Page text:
You may not know this, but when you request something from a search engine, buy a product from an online shop, visit your favorite blog or read the latest news on your favorite news site, you leave digital traces.
Any single piece of this data could be considered insignificant but when all the pieces are examined together, the full picture could be used to create a kind of a well detailed cyber identity card. Which web pages you’ve visited, how much time you spent on a page before moving to another one, where you clicked and so on. In wider terms, it’s possible to track your interests and typical behavior on the web.
Who needs this kind of information and why do they collect my data?
The answer to this question is complex. In many cases the collected data is used for marketing purposes, which means that it can be moved or sold from company to company that deal with advertising and remarketing.
With all the new data-collecting devices introduced at #CES2015, how well will this data be protected? https://t.co/bw158RiNGK
— Kaspersky Lab (@kaspersky) January 15, 2015
Using this data, companies can deliver targeted advertising, based on your specific interests. In other cases, the data is used by the website’s owners for mere statistical purposes. Finally, there are many cases where the data can be used with no transparency and it’s not clear how it is used, where it is stored, and to whom it is sold.This problem gets more complicated when combined with “bring your own device” schemes of work that are very common nowadays. If a company lets its employees work at the office, using their own laptops, the traces that would be left during the surfing sessions may disclose some sensitive corporate data.
Private Browsing: Enhanced privacy core to new Kaspersky Lab product line https://t.co/3FKOkk48c2 pic.twitter.com/bQVqPKEvto
— Kaspersky Lab (@kaspersky) August 13, 2015
At the end of the day, that’s you who should decide, whether to allow web tracking or not. The problem is, there’s no way you can do that normally: you can set any modern browser to send a ‘Do Not Track’ request, but compliance to this request is non-mandatory, so websites mostly ignore it. All in all, it’s like ‘Please, do not rob me’ request in a dark alley.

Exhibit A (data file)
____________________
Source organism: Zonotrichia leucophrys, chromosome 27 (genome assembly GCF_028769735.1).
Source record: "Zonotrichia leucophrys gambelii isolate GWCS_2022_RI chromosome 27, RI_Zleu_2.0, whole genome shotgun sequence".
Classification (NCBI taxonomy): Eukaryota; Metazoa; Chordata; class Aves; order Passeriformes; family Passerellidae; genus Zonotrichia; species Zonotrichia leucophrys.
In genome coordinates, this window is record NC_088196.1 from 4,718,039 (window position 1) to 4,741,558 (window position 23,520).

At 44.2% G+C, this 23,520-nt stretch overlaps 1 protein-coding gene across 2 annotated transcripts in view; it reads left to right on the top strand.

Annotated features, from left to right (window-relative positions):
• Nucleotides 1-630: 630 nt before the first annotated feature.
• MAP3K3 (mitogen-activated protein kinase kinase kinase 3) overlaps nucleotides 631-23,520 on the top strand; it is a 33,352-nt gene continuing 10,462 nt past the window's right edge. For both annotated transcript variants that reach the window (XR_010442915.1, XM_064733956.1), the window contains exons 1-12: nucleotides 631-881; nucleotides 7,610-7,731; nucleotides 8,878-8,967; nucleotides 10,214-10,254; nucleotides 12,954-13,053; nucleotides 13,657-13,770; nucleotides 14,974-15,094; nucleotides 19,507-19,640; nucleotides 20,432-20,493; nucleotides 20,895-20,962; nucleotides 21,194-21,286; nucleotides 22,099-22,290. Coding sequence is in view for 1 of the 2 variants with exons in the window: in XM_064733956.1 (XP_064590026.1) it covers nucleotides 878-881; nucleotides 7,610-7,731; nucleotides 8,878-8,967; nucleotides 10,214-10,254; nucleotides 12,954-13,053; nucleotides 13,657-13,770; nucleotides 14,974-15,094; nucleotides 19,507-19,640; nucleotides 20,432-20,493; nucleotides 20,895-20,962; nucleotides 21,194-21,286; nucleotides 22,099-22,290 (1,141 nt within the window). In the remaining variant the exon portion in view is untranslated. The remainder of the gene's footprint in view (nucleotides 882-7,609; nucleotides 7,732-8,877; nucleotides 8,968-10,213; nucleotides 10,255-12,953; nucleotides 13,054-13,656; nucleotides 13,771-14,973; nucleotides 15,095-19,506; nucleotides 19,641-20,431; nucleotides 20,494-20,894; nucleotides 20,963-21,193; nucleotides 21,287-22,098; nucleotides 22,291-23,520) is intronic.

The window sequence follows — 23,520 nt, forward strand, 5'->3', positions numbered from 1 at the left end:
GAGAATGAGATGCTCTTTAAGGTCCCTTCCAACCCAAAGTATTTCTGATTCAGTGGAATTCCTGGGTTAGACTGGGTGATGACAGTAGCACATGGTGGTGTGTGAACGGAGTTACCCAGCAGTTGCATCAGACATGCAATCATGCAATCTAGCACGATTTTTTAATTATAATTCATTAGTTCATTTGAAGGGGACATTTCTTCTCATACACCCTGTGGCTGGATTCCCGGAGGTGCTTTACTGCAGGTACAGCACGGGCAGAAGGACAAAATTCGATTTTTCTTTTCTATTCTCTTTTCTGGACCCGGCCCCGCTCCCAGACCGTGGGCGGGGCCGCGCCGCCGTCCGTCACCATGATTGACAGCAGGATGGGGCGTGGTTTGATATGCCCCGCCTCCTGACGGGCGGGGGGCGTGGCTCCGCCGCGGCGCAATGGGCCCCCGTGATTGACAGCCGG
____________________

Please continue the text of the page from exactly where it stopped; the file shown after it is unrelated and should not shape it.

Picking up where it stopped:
Ok, then how can I prevent web tracking?
Our experts have built a tool to help protect you against suchlike tracking systems. If you have Kaspersky Internet Security 2016 or Kaspersky Total Security 2016 installed on your device, you can follow these steps:
1. Open the Settings link in the lower-left corner of the Kaspersky suite window.
2. Go to Protection, then open the Private Browsing section.
3. In the Private Browsing settings select Block detected requests.
Now all done and dusted: you have a powerful shield against tracking and data collection during your web experience.
To infinity… and beyond!
And good news for the finale: Kaspersky analysts recently released a smarter and more efficient technology against tracking. Until now, when a user clicked on a special banner or a hyperlink, it might happen that many pieces of data and hidden fingerprints were sent to the destination server without any notification. Since now, when the user clicks on a link and is being redirected to the content, the Private Browsing engine analyses the URL in advance and strips any tracking data from the parameters.
Ok, let’s go back and try to explain better.
When you click on a banner or a simple hyperlink at website example.com, you are telling your browser to send a request for a resource that may be hosted on another domain. The calling to the web resource is made using the URL (Uniform Resource Locator) and it has a form like this:
The link is composed of the host and the path before the question mark, followed by a string of data (called query string), which is sent and elaborated by the destination server. This data may contain hidden information used for tracking purposes. For example, it can be assigned as an univocal id and saved in a cookie. It can include information about the ad campaign we are coming from, or information about the geolocation, or anything.
If the location of the destination resource is explicit in the landing parameters, like in the given example you find http://helloworld.com/, the Kaspersky engine takes action and cuts all the data that can be used to track you and finally it redirects to the landing page. All of this happens without any user action and without the loss of speed loading: your web experience is not affected! This special feature makes the Private Browsing the most complete and effective tool against tracking all over the world.
Five ways to protect your private photos https://t.co/2NnE0Hxpvq pic.twitter.com/neUC6CJknB
— Kaspersky Lab (@kaspersky) August 28, 2015
Once more this proves that Kaspersky sides with the users, even the most demanding, for a safer web experience and keeping out prying eyes.